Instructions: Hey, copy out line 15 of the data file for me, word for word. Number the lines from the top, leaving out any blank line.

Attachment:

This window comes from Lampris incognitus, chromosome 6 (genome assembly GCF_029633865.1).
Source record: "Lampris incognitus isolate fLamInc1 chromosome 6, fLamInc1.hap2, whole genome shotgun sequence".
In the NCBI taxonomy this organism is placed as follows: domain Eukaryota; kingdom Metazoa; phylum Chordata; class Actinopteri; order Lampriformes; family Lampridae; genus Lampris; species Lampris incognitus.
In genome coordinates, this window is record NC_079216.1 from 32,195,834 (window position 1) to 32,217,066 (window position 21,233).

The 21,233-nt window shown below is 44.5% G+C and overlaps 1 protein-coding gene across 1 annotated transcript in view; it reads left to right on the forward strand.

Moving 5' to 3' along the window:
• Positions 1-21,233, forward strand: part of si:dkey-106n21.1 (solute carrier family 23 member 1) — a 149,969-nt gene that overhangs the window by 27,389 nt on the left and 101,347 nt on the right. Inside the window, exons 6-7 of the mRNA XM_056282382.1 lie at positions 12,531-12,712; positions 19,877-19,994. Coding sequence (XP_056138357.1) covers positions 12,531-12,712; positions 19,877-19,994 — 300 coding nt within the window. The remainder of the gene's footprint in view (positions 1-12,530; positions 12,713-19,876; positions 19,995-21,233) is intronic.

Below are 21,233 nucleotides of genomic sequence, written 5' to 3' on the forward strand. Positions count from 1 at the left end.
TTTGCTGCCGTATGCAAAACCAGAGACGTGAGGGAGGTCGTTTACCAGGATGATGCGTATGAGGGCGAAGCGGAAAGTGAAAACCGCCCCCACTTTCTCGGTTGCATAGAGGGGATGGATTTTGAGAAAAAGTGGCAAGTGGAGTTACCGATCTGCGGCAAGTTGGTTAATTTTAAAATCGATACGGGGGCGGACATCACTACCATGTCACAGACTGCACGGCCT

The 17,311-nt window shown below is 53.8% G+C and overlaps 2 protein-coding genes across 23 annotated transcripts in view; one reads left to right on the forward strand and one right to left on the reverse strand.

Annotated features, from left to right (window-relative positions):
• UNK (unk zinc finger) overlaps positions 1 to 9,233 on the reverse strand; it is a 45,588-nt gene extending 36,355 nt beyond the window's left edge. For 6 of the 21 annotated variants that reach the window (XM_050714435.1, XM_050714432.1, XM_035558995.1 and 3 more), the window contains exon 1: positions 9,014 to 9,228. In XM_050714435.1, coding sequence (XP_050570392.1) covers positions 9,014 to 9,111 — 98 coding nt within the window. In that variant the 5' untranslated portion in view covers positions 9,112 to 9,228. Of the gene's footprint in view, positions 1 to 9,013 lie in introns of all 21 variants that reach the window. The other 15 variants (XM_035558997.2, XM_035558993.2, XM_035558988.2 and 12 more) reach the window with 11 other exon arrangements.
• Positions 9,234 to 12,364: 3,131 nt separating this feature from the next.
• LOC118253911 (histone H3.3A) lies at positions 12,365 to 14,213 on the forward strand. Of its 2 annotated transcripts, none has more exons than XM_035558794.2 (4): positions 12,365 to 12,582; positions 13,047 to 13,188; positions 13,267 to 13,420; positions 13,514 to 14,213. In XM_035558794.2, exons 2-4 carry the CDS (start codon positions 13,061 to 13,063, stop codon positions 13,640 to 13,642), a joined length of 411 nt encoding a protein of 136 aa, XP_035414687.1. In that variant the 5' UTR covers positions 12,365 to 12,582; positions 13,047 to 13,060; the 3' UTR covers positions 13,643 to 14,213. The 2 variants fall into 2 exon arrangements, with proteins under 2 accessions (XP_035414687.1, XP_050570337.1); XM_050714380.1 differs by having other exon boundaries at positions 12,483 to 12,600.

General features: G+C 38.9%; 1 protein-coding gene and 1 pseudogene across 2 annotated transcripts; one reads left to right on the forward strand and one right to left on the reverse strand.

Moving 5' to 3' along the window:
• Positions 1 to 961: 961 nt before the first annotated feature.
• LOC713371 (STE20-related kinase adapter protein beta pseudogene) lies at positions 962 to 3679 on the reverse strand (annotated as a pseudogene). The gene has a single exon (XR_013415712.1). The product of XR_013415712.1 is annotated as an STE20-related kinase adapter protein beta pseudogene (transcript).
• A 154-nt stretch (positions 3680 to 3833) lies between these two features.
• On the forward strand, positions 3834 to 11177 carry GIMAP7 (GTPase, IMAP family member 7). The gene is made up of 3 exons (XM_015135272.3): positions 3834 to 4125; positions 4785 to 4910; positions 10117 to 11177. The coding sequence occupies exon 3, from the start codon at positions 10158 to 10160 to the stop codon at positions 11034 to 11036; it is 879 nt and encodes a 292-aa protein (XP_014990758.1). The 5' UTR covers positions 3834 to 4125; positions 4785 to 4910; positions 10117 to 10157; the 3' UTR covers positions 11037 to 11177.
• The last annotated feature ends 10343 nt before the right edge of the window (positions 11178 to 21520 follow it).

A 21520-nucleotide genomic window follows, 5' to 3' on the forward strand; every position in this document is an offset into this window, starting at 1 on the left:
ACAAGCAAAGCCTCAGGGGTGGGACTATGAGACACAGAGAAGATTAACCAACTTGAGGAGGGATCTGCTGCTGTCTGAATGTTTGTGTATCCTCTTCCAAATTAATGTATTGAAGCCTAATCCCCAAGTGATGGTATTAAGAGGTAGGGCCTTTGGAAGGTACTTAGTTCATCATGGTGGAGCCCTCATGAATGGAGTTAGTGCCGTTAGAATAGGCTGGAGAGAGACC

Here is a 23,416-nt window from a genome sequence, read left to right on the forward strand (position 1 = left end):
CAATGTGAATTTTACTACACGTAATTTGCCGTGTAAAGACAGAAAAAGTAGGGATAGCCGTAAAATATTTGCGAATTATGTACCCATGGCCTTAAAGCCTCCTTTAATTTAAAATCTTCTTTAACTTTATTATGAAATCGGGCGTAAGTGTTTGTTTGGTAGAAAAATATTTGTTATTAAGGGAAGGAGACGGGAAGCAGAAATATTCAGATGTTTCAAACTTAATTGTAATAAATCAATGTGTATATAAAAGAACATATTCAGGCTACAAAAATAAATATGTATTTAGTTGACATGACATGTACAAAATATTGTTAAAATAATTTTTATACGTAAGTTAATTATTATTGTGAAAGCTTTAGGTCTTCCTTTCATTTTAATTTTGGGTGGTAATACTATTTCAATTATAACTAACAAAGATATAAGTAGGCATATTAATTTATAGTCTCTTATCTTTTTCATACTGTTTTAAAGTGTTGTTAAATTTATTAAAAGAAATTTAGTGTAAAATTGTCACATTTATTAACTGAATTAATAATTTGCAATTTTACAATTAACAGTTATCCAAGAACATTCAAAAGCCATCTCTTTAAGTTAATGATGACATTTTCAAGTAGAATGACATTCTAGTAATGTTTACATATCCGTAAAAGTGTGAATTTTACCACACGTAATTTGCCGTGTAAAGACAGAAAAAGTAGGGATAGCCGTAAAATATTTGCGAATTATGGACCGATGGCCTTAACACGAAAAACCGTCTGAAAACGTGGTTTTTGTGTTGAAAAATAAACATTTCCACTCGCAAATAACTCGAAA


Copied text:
General features: G+C 38.9%; 1 protein-coding gene and 1 pseudogene across 2 annotated transcripts; one reads left to right on the forward strand and one right to left on the reverse strand.